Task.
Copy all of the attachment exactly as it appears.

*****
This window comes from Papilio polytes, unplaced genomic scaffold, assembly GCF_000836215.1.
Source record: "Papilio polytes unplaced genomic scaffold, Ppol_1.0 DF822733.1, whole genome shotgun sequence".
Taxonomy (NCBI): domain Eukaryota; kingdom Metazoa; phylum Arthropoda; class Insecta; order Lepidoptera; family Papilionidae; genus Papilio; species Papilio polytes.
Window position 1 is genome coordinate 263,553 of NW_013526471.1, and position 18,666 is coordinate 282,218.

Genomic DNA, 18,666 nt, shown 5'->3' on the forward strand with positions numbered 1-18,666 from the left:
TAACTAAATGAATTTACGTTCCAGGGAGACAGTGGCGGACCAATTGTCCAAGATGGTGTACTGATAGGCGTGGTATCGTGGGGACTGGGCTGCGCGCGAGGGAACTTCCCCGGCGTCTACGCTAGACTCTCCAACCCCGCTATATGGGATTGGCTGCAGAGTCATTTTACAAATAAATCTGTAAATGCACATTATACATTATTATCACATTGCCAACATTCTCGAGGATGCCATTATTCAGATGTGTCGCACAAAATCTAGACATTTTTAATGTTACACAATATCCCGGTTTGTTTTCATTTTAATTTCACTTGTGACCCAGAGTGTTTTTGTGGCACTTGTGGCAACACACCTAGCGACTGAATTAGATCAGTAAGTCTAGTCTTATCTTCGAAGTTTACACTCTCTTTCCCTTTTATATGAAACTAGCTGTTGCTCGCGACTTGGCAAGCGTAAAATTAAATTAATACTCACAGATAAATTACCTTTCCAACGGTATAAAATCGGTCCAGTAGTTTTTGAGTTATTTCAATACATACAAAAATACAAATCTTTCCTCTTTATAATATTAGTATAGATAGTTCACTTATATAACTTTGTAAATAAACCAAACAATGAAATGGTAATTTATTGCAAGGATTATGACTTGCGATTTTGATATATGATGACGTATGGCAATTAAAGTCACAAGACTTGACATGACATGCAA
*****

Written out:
This window comes from Papilio polytes, unplaced genomic scaffold, assembly GCF_000836215.1.
Source record: "Papilio polytes unplaced genomic scaffold, Ppol_1.0 DF822733.1, whole genome shotgun sequence".
Taxonomy (NCBI): domain Eukaryota; kingdom Metazoa; phylum Arthropoda; class Insecta; order Lepidoptera; family Papilionidae; genus Papilio; species Papilio polytes.
Window position 1 is genome coordinate 263,553 of NW_013526471.1, and position 18,666 is coordinate 282,218.

Genomic DNA, 18,666 nt, shown 5'->3' on the forward strand with positions numbered 1-18,666 from the left:
TAACTAAATGAATTTACGTTCCAGGGAGACAGTGGCGGACCAATTGTCCAAGATGGTGTACTGATAGGCGTGGTATCGTGGGGACTGGGCTGCGCGCGAGGGAACTTCCCCGGCGTCTACGCTAGACTCTCCAACCCCGCTATATGGGATTGGCTGCAGAGTCATTTTACAAATAAATCTGTAAATGCACATTATACATTATTATCACATTGCCAACATTCTCGAGGATGCCATTATTCAGATGTGTCGCACAAAATCTAGACATTTTTAATGTTACACAATATCCCGGTTTGTTTTCATTTTAATTTCACTTGTGACCCAGAGTGTTTTTGTGGCACTTGTGGCAACACACCTAGCGACTGAATTAGATCAGTAAGTCTAGTCTTATCTTCGAAGTTTACACTCTCTTTCCCTTTTATATGAAACTAGCTGTTGCTCGCGACTTGGCAAGCGTAAAATTAAATTAATACTCACAGATAAATTACCTTTCCAACGGTATAAAATCGGTCCAGTAGTTTTTGAGTTATTTCAATACATACAAAAATACAAATCTTTCCTCTTTATAATATTAGTATAGATAGTTCACTTATATAACTTTGTAAATAAACCAAACAATGAAATGGTAATTTATTGCAAGGATTATGACTTGCGATTTTGATATATGATGACGTATGGCAATTAAAGTCACAAGACTTGACATGACATGCAA